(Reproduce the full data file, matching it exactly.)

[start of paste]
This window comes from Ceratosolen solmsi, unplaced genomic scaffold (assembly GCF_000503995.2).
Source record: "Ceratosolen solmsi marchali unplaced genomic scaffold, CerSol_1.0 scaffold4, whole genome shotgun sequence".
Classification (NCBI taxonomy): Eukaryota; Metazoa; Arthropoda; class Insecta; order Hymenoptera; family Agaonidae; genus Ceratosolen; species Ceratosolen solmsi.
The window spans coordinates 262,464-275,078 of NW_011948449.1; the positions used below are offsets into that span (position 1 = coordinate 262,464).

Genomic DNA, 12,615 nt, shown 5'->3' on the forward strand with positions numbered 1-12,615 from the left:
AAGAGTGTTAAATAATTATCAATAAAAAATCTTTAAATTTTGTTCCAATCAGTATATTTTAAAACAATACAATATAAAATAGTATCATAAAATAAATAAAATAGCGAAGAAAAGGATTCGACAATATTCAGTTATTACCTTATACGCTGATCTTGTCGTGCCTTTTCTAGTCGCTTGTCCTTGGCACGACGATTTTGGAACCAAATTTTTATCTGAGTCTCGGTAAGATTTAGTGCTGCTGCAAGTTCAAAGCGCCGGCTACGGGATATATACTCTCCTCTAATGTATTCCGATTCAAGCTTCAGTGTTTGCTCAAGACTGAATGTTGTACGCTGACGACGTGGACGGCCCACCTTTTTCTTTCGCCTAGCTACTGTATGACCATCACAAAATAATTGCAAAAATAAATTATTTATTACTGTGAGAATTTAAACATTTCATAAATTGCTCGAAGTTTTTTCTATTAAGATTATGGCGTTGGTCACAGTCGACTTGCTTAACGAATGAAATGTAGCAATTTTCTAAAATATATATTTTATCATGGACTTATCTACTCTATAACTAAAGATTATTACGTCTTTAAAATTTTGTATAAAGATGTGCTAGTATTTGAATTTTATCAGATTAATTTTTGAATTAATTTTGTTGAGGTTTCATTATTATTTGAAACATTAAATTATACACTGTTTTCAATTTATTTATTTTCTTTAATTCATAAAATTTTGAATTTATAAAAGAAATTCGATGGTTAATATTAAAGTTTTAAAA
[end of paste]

This window comes from Ceratosolen solmsi, unplaced genomic scaffold (assembly GCF_000503995.2).
Source record: "Ceratosolen solmsi marchali unplaced genomic scaffold, CerSol_1.0 scaffold4, whole genome shotgun sequence".
Classification (NCBI taxonomy): Eukaryota; Metazoa; Arthropoda; class Insecta; order Hymenoptera; family Agaonidae; genus Ceratosolen; species Ceratosolen solmsi.
The window spans coordinates 262,464-275,078 of NW_011948449.1; the positions used below are offsets into that span (position 1 = coordinate 262,464).

Genomic DNA, 12,615 nt, shown 5'->3' on the forward strand with positions numbered 1-12,615 from the left:
AAGAGTGTTAAATAATTATCAATAAAAAATCTTTAAATTTTGTTCCAATCAGTATATTTTAAAACAATACAATATAAAATAGTATCATAAAATAAATAAAATAGCGAAGAAAAGGATTCGACAATATTCAGTTATTACCTTATACGCTGATCTTGTCGTGCCTTTTCTAGTCGCTTGTCCTTGGCACGACGATTTTGGAACCAAATTTTTATCTGAGTCTCGGTAAGATTTAGTGCTGCTGCAAGTTCAAAGCGCCGGCTACGGGATATATACTCTCCTCTAATGTATTCCGATTCAAGCTTCAGTGTTTGCTCAAGACTGAATGTTGTACGCTGACGACGTGGACGGCCCACCTTTTTCTTTCGCCTAGCTACTGTATGACCATCACAAAATAATTGCAAAAATAAATTATTTATTACTGTGAGAATTTAAACATTTCATAAATTGCTCGAAGTTTTTTCTATTAAGATTATGGCGTTGGTCACAGTCGACTTGCTTAACGAATGAAATGTAGCAATTTTCTAAAATATATATTTTATCATGGACTTATCTACTCTATAACTAAAGATTATTACGTCTTTAAAATTTTGTATAAAGATGTGCTAGTATTTGAATTTTATCAGATTAATTTTTGAATTAATTTTGTTGAGGTTTCATTATTATTTGAAACATTAAATTATACACTGTTTTCAATTTATTTATTTTCTTTAATTCATAAAATTTTGAATTTATAAAAGAAATTCGATGGTTAATATTAAAGTTTTAAAA